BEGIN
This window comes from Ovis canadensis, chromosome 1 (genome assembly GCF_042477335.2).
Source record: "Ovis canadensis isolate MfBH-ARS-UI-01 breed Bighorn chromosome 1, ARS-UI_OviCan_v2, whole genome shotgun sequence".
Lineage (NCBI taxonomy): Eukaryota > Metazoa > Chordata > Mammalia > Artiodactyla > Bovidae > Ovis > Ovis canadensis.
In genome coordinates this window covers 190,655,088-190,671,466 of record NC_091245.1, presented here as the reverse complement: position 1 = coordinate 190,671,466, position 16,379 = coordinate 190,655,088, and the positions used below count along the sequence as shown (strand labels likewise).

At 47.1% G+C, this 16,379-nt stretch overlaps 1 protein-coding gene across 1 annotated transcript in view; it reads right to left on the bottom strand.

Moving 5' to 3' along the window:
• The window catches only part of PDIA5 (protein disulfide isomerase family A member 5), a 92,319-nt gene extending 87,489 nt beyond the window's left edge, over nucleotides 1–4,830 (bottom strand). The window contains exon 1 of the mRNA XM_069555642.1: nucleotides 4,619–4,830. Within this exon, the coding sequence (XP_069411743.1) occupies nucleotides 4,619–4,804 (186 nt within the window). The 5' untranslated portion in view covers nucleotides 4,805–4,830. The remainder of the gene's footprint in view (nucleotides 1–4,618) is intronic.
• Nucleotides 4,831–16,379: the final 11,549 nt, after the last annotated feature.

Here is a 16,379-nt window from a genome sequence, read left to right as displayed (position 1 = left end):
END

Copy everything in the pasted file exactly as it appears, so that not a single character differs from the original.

This window comes from Ovis canadensis, chromosome 1 (genome assembly GCF_042477335.2).
Source record: "Ovis canadensis isolate MfBH-ARS-UI-01 breed Bighorn chromosome 1, ARS-UI_OviCan_v2, whole genome shotgun sequence".
Lineage (NCBI taxonomy): Eukaryota > Metazoa > Chordata > Mammalia > Artiodactyla > Bovidae > Ovis > Ovis canadensis.
In genome coordinates this window covers 190,655,088-190,671,466 of record NC_091245.1, presented here as the reverse complement: position 1 = coordinate 190,671,466, position 16,379 = coordinate 190,655,088, and the positions used below count along the sequence as shown (strand labels likewise).

At 47.1% G+C, this 16,379-nt stretch overlaps 1 protein-coding gene across 1 annotated transcript in view; it reads right to left on the bottom strand.

Moving 5' to 3' along the window:
• The window catches only part of PDIA5 (protein disulfide isomerase family A member 5), a 92,319-nt gene extending 87,489 nt beyond the window's left edge, over nucleotides 1–4,830 (bottom strand). The window contains exon 1 of the mRNA XM_069555642.1: nucleotides 4,619–4,830. Within this exon, the coding sequence (XP_069411743.1) occupies nucleotides 4,619–4,804 (186 nt within the window). The 5' untranslated portion in view covers nucleotides 4,805–4,830. The remainder of the gene's footprint in view (nucleotides 1–4,618) is intronic.
• Nucleotides 4,831–16,379: the final 11,549 nt, after the last annotated feature.

Here is a 16,379-nt window from a genome sequence, read left to right as displayed (position 1 = left end):